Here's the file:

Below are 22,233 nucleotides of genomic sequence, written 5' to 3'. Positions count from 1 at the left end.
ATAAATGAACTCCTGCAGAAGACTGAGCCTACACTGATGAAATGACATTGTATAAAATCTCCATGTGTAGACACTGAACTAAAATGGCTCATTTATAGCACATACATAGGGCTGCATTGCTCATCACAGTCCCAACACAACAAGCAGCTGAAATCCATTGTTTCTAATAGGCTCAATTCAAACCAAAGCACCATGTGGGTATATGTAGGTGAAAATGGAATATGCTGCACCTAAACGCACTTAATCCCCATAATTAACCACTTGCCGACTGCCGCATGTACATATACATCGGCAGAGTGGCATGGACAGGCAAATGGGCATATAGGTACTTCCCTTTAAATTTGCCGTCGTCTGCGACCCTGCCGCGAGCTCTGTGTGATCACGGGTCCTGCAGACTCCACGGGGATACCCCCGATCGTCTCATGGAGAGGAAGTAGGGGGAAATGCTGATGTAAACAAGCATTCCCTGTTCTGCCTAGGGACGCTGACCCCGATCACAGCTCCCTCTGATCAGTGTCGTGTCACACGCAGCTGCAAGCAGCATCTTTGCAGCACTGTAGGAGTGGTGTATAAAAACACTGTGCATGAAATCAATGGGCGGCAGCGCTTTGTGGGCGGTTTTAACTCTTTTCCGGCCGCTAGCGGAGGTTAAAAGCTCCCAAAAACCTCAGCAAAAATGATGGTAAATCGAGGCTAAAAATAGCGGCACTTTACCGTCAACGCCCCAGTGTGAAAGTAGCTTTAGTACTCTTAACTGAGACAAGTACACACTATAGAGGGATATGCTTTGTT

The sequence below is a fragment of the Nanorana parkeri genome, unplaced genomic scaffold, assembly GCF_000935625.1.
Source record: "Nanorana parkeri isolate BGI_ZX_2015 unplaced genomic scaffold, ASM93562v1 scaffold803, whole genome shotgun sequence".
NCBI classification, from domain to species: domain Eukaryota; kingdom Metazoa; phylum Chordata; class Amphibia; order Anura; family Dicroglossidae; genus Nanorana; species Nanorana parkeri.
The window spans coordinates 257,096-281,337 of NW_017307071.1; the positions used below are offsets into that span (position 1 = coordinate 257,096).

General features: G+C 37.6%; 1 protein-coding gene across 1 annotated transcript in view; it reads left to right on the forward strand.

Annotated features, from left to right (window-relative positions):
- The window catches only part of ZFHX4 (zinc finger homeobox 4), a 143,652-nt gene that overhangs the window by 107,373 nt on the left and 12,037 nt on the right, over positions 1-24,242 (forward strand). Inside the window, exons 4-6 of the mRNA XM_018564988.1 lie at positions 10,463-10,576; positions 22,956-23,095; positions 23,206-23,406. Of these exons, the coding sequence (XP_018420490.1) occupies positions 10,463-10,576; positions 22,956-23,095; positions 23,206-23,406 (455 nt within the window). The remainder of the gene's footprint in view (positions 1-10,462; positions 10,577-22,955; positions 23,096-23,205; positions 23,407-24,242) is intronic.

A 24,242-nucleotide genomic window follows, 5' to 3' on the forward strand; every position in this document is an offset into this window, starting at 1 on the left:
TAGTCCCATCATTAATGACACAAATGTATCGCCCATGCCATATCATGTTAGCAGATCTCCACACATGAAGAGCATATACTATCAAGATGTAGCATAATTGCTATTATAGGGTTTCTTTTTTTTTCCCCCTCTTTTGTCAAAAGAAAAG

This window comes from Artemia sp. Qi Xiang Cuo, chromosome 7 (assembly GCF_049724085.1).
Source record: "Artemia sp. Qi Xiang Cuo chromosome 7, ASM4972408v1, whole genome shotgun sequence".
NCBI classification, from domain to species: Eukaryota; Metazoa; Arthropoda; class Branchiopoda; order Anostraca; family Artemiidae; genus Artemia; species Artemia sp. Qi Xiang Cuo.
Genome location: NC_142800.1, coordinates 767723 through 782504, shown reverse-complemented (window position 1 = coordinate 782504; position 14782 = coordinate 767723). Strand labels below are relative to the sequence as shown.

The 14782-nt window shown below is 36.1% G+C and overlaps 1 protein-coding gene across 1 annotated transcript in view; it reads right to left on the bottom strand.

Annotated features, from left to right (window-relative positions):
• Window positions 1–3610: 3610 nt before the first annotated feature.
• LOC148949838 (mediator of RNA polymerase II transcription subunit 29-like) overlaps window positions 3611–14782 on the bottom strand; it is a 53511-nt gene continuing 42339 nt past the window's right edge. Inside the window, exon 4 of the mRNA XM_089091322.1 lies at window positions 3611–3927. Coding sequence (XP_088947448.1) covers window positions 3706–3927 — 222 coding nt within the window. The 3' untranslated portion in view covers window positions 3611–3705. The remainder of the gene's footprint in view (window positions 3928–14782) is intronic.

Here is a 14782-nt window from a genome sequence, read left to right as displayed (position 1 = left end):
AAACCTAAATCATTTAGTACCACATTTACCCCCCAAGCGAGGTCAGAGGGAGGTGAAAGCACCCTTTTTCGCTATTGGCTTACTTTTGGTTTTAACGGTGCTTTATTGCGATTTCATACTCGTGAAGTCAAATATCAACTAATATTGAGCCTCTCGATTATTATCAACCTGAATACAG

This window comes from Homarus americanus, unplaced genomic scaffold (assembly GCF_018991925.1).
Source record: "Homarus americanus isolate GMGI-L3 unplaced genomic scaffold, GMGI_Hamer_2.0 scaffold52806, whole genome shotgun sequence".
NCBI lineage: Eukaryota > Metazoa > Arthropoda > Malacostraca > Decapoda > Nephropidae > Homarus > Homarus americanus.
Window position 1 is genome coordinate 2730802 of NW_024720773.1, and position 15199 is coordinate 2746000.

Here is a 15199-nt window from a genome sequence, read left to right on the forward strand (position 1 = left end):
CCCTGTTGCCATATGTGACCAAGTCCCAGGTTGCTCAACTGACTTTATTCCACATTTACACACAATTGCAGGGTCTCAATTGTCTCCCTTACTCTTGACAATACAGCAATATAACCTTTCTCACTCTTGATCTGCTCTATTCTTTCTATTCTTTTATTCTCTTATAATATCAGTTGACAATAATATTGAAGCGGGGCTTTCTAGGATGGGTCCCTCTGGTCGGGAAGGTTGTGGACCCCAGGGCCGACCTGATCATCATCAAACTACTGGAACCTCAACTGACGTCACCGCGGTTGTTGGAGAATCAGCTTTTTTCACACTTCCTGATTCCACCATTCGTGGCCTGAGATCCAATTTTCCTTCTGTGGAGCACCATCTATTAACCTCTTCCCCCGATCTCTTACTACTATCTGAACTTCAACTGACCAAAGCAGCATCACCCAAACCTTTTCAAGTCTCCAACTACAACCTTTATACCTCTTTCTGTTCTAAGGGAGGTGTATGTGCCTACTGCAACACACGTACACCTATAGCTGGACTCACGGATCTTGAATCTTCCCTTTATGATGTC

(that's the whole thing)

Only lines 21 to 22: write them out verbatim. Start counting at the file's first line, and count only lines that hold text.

AAACCTAAATCATTTAGTACCACATTTACCCCCCAAGCGAGGTCAGAGGGAGGTGAAAGCACCCTTTTTCGCTATTGGCTTACTTTTGGTTTTAACGGTGCTTTATTGCGATTTCATACTCGTGAAGTCAAATATCAACTAATATTGAGCCTCTCGATTATTATCAACCTGAATACAG

This window comes from Homarus americanus, unplaced genomic scaffold (assembly GCF_018991925.1).